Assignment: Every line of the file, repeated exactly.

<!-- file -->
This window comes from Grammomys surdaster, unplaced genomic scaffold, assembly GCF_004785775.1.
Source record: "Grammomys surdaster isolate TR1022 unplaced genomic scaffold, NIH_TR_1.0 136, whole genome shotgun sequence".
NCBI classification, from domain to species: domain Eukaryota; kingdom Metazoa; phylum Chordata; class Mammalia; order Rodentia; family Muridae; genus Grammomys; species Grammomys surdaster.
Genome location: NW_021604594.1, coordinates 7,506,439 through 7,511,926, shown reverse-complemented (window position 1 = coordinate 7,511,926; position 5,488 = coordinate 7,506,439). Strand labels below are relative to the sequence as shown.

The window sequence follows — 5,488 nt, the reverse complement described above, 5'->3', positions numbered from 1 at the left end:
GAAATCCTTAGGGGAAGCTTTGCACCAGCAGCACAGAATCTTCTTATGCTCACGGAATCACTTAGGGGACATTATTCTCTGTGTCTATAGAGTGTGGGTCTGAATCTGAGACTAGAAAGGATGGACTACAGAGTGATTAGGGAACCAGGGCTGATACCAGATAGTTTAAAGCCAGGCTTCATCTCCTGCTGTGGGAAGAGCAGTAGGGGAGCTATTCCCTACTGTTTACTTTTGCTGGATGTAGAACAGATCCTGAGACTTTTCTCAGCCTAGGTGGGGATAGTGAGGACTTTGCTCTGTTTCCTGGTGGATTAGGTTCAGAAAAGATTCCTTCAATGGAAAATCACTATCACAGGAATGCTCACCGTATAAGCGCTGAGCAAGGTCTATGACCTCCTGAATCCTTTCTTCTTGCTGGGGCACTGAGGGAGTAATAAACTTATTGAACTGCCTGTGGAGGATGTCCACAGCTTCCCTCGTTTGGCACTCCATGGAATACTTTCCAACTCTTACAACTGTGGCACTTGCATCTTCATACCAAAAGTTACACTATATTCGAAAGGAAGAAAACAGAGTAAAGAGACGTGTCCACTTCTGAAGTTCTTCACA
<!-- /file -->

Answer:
This window comes from Grammomys surdaster, unplaced genomic scaffold, assembly GCF_004785775.1.
Source record: "Grammomys surdaster isolate TR1022 unplaced genomic scaffold, NIH_TR_1.0 136, whole genome shotgun sequence".
NCBI classification, from domain to species: domain Eukaryota; kingdom Metazoa; phylum Chordata; class Mammalia; order Rodentia; family Muridae; genus Grammomys; species Grammomys surdaster.
Genome location: NW_021604594.1, coordinates 7,506,439 through 7,511,926, shown reverse-complemented (window position 1 = coordinate 7,511,926; position 5,488 = coordinate 7,506,439). Strand labels below are relative to the sequence as shown.

The window sequence follows — 5,488 nt, the reverse complement described above, 5'->3', positions numbered from 1 at the left end:
GAAATCCTTAGGGGAAGCTTTGCACCAGCAGCACAGAATCTTCTTATGCTCACGGAATCACTTAGGGGACATTATTCTCTGTGTCTATAGAGTGTGGGTCTGAATCTGAGACTAGAAAGGATGGACTACAGAGTGATTAGGGAACCAGGGCTGATACCAGATAGTTTAAAGCCAGGCTTCATCTCCTGCTGTGGGAAGAGCAGTAGGGGAGCTATTCCCTACTGTTTACTTTTGCTGGATGTAGAACAGATCCTGAGACTTTTCTCAGCCTAGGTGGGGATAGTGAGGACTTTGCTCTGTTTCCTGGTGGATTAGGTTCAGAAAAGATTCCTTCAATGGAAAATCACTATCACAGGAATGCTCACCGTATAAGCGCTGAGCAAGGTCTATGACCTCCTGAATCCTTTCTTCTTGCTGGGGCACTGAGGGAGTAATAAACTTATTGAACTGCCTGTGGAGGATGTCCACAGCTTCCCTCGTTTGGCACTCCATGGAATACTTTCCAACTCTTACAACTGTGGCACTTGCATCTTCATACCAAAAGTTACACTATATTCGAAAGGAAGAAAACAGAGTAAAGAGACGTGTCCACTTCTGAAGTTCTTCACA